Oh, joy, heel-clicking, rapturous joy. Both Twin Cities orchestras have survived lockouts and are performing again. During the early part of the 2014-15 season, the St. Paul Chamber Orchestra still performed in its beautiful, curved Ordway concert hall. On a recent evening, however, I found myself seated high up in the new music box. Now, it’s: “Grumble, grumble, grumble. Look what they’ve foisted on us.”

Most music halls resemble either a shell or a box. The Ordway’s original concert hall takes its visual cues from ancient Greek and Roman amphitheaters, which curve gently, joining audience and musicians as part of a natural form, a shell tossed up on the sand, yet in whose ear you can hear the waves.

Now, instead, the SPCO plays in a packing box. For years, the same has been true across the river in Minneapolis’s Orchestra Hall, which is constructed like a long, narrow trench, hung with threatening white cubes. Don’t look up. They might fall.

The SPCO’s box is lined with white Bubble Wrap and Styrofoam pellets. Above extend stiff excelsior waves, tinted brown. Maybe they’re shredded grocery bags.

“But,” my husband says, trying to alleviate my distress, “all this packaging is supposed to create wonderful acoustics.” Let’s listen. Soon the musicians are on stage. They will play the entire concert of 70 minutes in one fell swoop. Led by lithe, Moldovan violinist Patricia Kopatchinskaja, who isn’t wearing shoes. Nor is white-gowned mezzo-soprano Nerea Berraondo. Do bare feet soften against unwanted noise? This performance will be taped for rebroadcast.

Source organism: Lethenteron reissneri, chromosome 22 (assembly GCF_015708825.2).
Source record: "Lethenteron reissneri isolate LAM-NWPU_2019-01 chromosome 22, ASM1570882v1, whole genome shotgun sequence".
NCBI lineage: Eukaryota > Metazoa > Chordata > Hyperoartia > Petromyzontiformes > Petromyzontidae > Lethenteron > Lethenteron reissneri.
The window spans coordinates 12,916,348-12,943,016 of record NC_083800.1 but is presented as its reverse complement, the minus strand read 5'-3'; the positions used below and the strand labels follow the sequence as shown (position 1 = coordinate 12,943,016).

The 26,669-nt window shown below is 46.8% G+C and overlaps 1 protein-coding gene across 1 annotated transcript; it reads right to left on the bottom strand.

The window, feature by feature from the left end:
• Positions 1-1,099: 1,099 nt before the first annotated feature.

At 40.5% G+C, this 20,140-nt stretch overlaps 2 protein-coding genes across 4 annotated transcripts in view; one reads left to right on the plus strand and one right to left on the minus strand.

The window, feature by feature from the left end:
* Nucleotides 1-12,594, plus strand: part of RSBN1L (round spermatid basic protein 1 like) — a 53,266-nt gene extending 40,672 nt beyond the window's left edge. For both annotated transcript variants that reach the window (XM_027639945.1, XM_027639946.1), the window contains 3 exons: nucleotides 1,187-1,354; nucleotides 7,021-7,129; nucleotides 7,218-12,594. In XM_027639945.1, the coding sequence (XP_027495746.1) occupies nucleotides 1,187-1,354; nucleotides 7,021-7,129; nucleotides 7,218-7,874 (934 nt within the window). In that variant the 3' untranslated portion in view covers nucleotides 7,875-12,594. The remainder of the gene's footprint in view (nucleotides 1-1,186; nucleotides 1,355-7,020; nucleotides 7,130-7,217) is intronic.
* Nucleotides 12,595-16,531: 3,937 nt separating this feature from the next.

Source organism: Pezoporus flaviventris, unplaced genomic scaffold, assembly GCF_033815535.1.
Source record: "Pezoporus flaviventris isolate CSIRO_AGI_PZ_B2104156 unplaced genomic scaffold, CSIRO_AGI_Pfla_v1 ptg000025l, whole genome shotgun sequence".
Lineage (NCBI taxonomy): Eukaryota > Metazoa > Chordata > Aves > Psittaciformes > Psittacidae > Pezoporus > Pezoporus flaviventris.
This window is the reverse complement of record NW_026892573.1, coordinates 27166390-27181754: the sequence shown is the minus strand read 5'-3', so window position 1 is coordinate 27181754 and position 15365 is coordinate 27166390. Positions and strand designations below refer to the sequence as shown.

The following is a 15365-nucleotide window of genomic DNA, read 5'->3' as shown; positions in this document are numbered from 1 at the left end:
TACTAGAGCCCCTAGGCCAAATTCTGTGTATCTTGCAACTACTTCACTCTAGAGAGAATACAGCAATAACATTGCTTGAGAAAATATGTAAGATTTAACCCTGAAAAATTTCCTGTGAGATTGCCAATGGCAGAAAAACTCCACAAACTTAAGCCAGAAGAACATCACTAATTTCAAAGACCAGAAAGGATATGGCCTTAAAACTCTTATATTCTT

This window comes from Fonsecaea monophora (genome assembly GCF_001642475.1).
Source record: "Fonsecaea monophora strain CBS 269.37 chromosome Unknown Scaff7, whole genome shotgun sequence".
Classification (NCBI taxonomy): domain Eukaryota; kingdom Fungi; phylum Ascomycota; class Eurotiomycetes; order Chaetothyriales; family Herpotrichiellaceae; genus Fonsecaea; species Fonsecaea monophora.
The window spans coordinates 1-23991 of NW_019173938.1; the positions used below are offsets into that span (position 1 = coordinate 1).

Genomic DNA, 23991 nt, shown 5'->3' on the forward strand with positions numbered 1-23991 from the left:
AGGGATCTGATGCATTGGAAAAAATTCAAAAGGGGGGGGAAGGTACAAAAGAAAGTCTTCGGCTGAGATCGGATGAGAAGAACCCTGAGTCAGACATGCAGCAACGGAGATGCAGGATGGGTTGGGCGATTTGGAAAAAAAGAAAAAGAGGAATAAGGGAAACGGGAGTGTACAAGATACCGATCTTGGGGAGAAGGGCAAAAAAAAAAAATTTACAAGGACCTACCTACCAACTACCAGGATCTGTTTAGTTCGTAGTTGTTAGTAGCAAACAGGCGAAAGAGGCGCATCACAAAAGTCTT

As the orchestra plays, the minutes stretch. It’s not comfortable in my seat, which looks and feels like a folding chair. I ponder the opening remarks by SPCO Board President Bruce Coppock, who has emphasized the orchestra’s joy in the new music box’s astonishing acoustics.

Later, I lie in the dark, unable to sleep. Slowly, it occurs to me that this evening’s music was not composed in the era of acoustical engineering. It was a pastiche of Schubert’s String Quartet in D Minor — Schubert, who is beloved for inserting nature sounds in his music.

Today, in the era of acoustical engineering, most music played by orchestras was composed for halls that resemble more the original Ordway hall. Composers never meant us to hear a pin drop on stage. Rather, they hoped to produce auditory and, I would add, visual delight. For the earliest music, we would have been seated under the stars.

Recently, I had a very satisfying musical experience under the shed at the Tanglewood Music Center, the Boston Symphony Orchestra’s summer venue in western Massachusetts. I sat in the open air, protected by the tent with no walls. A light rain was falling outside. On stage, Yo-Yo Ma played Dvorak’s Cello Concerto. Not only is Ma probably the best string player in the United States today, but he is also a generous soul. This rehearsal allowed for humor and repartee with the audience.

Ma’s musicianship and his rapport with the orchestra and the audience could not have been higher. Yet all around us played small, natural sounds, including a distant rumble of thunder. In its essence, making music is a natural thing. It has nothing much to do with acoustics.

Spare me your talk of acoustics. So what if the original Ordway hall, with its beautiful surround, didn’t have perfect acoustics in some areas? I loved sitting there, wrapped in beauty and elegance, with nothing whatsoever resembling Styrofoam accompanying me. If I am going to be sent anywhere by contemporary music making, let it start in a beautiful space that cradles me toward Elysium.


Margot Fortunato Galt, of St. Paul, is a writer and teacher.